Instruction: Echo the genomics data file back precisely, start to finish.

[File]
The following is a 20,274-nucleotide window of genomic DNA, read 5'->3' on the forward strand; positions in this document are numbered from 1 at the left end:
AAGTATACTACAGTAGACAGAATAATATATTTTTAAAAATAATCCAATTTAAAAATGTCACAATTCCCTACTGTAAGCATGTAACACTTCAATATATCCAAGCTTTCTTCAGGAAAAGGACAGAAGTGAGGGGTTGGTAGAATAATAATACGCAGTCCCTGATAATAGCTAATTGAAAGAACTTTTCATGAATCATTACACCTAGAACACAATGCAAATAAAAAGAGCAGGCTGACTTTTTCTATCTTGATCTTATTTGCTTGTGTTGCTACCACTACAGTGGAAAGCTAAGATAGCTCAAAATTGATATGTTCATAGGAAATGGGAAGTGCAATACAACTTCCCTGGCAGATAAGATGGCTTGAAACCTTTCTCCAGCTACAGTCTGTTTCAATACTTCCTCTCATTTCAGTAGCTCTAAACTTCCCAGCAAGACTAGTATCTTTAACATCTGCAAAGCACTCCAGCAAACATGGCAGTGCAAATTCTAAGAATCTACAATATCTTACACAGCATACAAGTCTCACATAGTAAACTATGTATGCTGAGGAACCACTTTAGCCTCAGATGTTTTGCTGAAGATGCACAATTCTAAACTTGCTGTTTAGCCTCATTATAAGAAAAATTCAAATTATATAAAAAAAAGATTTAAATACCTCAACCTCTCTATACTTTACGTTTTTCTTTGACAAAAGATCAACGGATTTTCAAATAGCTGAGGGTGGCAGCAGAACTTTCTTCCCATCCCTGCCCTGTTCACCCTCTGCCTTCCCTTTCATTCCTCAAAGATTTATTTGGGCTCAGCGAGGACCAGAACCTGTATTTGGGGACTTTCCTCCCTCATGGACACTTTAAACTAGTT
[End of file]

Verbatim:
The following is a 20,274-nucleotide window of genomic DNA, read 5'->3' on the forward strand; positions in this document are numbered from 1 at the left end:
AAGTATACTACAGTAGACAGAATAATATATTTTTAAAAATAATCCAATTTAAAAATGTCACAATTCCCTACTGTAAGCATGTAACACTTCAATATATCCAAGCTTTCTTCAGGAAAAGGACAGAAGTGAGGGGTTGGTAGAATAATAATACGCAGTCCCTGATAATAGCTAATTGAAAGAACTTTTCATGAATCATTACACCTAGAACACAATGCAAATAAAAAGAGCAGGCTGACTTTTTCTATCTTGATCTTATTTGCTTGTGTTGCTACCACTACAGTGGAAAGCTAAGATAGCTCAAAATTGATATGTTCATAGGAAATGGGAAGTGCAATACAACTTCCCTGGCAGATAAGATGGCTTGAAACCTTTCTCCAGCTACAGTCTGTTTCAATACTTCCTCTCATTTCAGTAGCTCTAAACTTCCCAGCAAGACTAGTATCTTTAACATCTGCAAAGCACTCCAGCAAACATGGCAGTGCAAATTCTAAGAATCTACAATATCTTACACAGCATACAAGTCTCACATAGTAAACTATGTATGCTGAGGAACCACTTTAGCCTCAGATGTTTTGCTGAAGATGCACAATTCTAAACTTGCTGTTTAGCCTCATTATAAGAAAAATTCAAATTATATAAAAAAAAGATTTAAATACCTCAACCTCTCTATACTTTACGTTTTTCTTTGACAAAAGATCAACGGATTTTCAAATAGCTGAGGGTGGCAGCAGAACTTTCTTCCCATCCCTGCCCTGTTCACCCTCTGCCTTCCCTTTCATTCCTCAAAGATTTATTTGGGCTCAGCGAGGACCAGAACCTGTATTTGGGGACTTTCCTCCCTCATGGACACTTTAAACTAGTT